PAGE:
Right-to-life groups and conservative moralists worried about lax sexual behavior each have their own reasons for opposing emergency contraceptives. Right-to-lifers usually define pregnancy as beginning with conception: when the sperm penetrates the egg. So, in these conservatives' eyes, the morning-after pill is no different from RU-486, the notorious "abortion pill." (The medical community, by contrast, tends to define pregnancy as implantation -- when the fertilized egg implants itself into the uterine lining.) At a political level, emergency contraception represents the thin end of the wedge for right-to-lifers: If preventing a fertilized egg from implanting itself on the uterine wall is not considered an abortion, the antiabortion position could begin to erode. It's not the easiest position for antiabortion groups to argue: After all, many women might instinctively feel more comfortable knowing they had destroyed a tiny 16-cell blastocyst, which might or might not later have proved to be a viable embryo, than knowing that they had destroyed a 4-week-old fetus. On the other hand, the issue's low profile works in the pro-lifers' favor: If such a small percentage of the population is even aware of emergency contraception, who would even notice if it's gone?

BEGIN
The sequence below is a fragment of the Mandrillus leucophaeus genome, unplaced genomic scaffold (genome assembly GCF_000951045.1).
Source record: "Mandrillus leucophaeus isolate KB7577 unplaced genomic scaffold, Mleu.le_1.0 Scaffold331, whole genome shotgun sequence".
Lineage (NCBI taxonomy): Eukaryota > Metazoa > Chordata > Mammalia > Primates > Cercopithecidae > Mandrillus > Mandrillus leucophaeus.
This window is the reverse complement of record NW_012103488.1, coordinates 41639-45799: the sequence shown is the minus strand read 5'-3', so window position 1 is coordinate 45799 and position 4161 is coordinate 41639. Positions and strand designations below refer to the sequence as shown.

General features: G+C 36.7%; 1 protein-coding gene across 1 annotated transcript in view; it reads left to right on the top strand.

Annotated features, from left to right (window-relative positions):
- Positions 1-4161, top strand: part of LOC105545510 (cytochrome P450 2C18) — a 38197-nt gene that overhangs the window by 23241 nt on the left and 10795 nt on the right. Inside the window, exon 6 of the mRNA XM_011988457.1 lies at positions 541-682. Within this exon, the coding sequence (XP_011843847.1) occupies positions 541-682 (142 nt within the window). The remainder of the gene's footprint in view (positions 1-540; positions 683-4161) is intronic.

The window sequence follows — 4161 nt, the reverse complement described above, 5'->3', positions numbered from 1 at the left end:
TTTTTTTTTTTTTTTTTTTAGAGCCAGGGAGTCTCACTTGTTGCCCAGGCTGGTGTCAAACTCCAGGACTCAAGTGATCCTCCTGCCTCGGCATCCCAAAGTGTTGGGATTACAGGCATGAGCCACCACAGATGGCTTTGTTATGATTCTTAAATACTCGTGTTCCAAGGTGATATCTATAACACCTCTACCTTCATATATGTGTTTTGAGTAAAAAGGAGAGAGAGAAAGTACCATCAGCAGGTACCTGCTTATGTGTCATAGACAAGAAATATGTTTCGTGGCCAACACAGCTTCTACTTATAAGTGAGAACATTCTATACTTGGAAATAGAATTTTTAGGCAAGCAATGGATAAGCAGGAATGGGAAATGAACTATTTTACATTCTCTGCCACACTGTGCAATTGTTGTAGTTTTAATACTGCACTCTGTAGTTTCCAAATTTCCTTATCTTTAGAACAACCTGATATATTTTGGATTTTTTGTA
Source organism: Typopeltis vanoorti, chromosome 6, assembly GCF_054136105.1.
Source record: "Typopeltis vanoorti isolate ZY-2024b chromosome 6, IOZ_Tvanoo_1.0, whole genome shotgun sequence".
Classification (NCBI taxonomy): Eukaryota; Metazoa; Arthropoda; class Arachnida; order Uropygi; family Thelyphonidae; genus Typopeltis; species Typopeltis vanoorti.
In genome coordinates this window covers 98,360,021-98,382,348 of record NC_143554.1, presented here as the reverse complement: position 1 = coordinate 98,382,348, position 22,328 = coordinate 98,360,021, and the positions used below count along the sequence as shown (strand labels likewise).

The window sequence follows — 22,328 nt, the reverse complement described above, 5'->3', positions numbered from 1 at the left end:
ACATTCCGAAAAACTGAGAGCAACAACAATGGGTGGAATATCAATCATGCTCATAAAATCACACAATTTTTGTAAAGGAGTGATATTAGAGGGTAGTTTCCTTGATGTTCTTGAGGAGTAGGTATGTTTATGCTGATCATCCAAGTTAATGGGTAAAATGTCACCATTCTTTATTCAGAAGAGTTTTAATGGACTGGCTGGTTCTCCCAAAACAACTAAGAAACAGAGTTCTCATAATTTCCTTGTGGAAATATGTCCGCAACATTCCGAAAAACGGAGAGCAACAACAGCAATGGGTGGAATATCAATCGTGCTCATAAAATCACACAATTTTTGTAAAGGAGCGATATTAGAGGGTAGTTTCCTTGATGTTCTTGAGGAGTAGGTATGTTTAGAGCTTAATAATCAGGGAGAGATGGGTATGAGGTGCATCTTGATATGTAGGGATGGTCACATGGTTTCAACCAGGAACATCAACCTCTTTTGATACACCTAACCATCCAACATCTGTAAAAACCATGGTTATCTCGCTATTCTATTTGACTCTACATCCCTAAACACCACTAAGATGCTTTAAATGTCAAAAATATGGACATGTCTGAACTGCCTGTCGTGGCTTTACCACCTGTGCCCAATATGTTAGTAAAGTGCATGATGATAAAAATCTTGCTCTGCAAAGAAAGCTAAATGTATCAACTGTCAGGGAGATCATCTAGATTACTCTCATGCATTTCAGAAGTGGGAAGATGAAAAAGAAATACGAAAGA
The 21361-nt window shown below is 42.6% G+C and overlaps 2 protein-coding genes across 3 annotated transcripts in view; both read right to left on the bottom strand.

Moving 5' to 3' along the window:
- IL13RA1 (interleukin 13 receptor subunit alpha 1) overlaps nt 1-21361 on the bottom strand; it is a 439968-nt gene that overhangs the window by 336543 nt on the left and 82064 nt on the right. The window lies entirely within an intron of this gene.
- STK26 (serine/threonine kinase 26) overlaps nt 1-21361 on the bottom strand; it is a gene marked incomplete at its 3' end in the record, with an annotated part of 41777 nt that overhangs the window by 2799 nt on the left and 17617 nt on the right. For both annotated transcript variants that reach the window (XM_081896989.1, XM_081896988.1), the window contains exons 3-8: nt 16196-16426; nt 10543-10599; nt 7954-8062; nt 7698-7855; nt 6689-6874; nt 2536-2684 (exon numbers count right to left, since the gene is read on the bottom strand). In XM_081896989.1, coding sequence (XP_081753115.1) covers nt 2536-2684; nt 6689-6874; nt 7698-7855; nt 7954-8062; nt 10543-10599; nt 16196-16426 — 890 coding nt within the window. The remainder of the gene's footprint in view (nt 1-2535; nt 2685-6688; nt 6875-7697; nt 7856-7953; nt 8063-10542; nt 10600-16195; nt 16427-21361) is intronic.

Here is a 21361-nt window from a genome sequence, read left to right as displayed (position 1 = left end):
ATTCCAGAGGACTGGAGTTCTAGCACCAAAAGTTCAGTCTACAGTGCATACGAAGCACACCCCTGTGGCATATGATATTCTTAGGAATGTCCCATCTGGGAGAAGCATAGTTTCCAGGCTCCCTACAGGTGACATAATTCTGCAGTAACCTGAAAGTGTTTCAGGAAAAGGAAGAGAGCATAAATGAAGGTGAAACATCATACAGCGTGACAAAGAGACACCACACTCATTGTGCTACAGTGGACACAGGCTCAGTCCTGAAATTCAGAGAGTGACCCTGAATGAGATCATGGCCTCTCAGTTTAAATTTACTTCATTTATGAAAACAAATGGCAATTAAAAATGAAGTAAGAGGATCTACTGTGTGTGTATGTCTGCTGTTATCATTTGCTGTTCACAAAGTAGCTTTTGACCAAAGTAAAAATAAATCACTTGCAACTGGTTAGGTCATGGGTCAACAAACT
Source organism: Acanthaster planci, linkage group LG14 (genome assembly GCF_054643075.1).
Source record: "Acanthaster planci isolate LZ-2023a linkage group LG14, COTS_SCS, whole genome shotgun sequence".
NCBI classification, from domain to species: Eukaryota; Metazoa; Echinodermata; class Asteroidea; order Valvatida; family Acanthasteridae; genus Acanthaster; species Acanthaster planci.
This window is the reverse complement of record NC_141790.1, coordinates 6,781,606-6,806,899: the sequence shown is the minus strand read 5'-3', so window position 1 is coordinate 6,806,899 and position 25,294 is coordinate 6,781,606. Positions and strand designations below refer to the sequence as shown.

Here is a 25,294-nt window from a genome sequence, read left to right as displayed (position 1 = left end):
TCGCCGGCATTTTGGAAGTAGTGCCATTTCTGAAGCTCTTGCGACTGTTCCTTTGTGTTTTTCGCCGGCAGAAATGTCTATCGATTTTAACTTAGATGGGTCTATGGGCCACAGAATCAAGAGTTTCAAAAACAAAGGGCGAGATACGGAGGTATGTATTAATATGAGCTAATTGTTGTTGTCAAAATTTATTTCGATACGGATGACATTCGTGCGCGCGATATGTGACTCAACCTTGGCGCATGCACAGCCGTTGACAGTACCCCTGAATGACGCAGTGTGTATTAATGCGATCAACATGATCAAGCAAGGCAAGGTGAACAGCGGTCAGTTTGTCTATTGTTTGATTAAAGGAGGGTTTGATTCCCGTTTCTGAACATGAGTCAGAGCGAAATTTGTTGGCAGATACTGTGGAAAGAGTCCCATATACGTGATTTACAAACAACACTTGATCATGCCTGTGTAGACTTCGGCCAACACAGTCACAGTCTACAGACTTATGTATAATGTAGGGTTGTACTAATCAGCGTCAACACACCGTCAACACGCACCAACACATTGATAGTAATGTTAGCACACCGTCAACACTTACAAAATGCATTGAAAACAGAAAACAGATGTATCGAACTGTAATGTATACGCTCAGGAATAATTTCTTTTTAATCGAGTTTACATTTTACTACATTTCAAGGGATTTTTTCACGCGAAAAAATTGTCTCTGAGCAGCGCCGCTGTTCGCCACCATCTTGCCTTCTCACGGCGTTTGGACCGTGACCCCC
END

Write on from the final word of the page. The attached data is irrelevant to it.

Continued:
As for the moralists, they believe that emergency contraception is bad for the same reason that frank sex education is bad: In their minds, it encourages unwanted behavior. Attitudes toward the morning-after pill neatly reflect one of the great divides in the culture wars: One group favors teaching kids what can happen if they have sex and providing emergency contraception, while the other preaches abstinence and hopes that teenagers will stop having sex.

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When I was in college at University of California at Berkeley in the early 1990s, the existence of the morning-after pill was a collective secret that was passed from undergrad to undergrad soon after each class's arrival. The school health clinic dispensed the pills for free, and a significant number of my dorm mates, friends and acquaintances made that next-day pilgrimage to the clinic nurse after a torrid night that ended in a broken condom or, worse, an encounter without any protection at all.